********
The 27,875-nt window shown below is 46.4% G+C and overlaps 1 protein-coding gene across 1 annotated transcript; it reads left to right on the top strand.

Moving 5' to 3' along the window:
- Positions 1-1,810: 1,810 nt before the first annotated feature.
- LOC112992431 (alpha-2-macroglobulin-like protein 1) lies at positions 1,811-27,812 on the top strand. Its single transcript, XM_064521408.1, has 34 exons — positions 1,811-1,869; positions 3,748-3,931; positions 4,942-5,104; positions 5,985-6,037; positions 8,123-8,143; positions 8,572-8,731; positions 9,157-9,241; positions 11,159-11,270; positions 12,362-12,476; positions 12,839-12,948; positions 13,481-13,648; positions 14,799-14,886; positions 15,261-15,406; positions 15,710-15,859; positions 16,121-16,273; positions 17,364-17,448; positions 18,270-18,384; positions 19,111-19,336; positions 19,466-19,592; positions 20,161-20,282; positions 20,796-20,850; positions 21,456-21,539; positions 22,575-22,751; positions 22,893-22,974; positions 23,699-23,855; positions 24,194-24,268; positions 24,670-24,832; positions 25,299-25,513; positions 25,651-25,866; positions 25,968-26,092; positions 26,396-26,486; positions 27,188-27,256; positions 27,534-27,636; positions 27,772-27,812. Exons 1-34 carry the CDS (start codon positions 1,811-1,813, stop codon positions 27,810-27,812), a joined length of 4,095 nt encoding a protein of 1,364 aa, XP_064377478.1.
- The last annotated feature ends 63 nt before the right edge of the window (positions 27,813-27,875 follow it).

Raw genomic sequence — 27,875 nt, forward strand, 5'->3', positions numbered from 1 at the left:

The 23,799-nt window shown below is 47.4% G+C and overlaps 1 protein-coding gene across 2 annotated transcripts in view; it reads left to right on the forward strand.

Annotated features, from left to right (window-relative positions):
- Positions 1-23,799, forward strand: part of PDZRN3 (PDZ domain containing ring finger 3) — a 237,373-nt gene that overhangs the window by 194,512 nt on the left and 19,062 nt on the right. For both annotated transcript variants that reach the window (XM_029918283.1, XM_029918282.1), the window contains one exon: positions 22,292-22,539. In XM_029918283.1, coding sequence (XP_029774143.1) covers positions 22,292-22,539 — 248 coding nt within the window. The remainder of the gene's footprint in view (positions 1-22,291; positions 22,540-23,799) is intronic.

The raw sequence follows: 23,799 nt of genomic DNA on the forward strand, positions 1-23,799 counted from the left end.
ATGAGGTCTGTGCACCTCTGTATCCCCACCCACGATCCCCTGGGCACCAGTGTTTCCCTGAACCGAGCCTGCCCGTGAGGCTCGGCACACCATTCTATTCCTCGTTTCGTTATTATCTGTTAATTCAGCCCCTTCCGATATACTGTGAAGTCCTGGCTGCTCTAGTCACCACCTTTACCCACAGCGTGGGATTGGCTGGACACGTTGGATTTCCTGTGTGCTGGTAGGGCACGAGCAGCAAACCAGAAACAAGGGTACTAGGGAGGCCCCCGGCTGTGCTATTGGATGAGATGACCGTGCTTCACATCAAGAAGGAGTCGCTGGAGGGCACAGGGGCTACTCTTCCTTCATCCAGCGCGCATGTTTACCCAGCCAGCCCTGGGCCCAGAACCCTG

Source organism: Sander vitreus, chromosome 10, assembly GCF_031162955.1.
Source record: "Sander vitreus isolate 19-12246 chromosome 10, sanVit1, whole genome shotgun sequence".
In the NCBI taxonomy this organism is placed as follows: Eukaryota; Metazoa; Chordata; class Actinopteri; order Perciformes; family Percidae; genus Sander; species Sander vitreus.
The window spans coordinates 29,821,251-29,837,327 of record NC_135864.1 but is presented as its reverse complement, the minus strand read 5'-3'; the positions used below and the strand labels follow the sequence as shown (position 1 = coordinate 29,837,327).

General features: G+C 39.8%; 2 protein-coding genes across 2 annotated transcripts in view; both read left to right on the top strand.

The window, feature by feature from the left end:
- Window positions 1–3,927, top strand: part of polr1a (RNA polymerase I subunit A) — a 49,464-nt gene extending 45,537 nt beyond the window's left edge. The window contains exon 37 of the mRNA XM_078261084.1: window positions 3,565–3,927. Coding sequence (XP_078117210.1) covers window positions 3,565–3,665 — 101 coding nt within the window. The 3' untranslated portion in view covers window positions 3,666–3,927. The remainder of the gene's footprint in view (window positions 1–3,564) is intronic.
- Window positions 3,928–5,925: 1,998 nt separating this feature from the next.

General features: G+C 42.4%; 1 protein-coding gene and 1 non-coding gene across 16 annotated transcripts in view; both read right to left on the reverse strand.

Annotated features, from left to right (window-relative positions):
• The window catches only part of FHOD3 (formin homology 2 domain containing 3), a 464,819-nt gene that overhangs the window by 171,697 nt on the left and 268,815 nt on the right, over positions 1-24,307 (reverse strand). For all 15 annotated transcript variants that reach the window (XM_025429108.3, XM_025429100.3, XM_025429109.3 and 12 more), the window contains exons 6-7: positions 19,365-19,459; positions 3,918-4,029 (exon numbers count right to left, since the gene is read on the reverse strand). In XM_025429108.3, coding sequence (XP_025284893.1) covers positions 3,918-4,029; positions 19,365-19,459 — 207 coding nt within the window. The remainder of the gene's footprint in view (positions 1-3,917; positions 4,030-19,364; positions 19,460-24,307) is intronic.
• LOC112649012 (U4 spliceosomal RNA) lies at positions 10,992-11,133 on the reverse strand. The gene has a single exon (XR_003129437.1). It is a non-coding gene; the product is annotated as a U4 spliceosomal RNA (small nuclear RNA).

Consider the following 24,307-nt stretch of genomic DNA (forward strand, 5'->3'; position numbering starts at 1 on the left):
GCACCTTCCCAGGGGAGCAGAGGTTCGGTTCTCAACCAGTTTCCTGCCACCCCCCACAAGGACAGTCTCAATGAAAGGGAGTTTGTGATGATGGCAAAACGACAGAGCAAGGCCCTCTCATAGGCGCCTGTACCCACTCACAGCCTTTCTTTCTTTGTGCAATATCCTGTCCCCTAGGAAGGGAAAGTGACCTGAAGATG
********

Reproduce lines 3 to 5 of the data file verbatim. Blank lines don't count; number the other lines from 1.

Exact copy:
- Positions 1-1,810: 1,810 nt before the first annotated feature.
- LOC112992431 (alpha-2-macroglobulin-like protein 1) lies at positions 1,811-27,812 on the top strand. Its single transcript, XM_064521408.1, has 34 exons — positions 1,811-1,869; positions 3,748-3,931; positions 4,942-5,104; positions 5,985-6,037; positions 8,123-8,143; positions 8,572-8,731; positions 9,157-9,241; positions 11,159-11,270; positions 12,362-12,476; positions 12,839-12,948; positions 13,481-13,648; positions 14,799-14,886; positions 15,261-15,406; positions 15,710-15,859; positions 16,121-16,273; positions 17,364-17,448; positions 18,270-18,384; positions 19,111-19,336; positions 19,466-19,592; positions 20,161-20,282; positions 20,796-20,850; positions 21,456-21,539; positions 22,575-22,751; positions 22,893-22,974; positions 23,699-23,855; positions 24,194-24,268; positions 24,670-24,832; positions 25,299-25,513; positions 25,651-25,866; positions 25,968-26,092; positions 26,396-26,486; positions 27,188-27,256; positions 27,534-27,636; positions 27,772-27,812. Exons 1-34 carry the CDS (start codon positions 1,811-1,813, stop codon positions 27,810-27,812), a joined length of 4,095 nt encoding a protein of 1,364 aa, XP_064377478.1.
- The last annotated feature ends 63 nt before the right edge of the window (positions 27,813-27,875 follow it).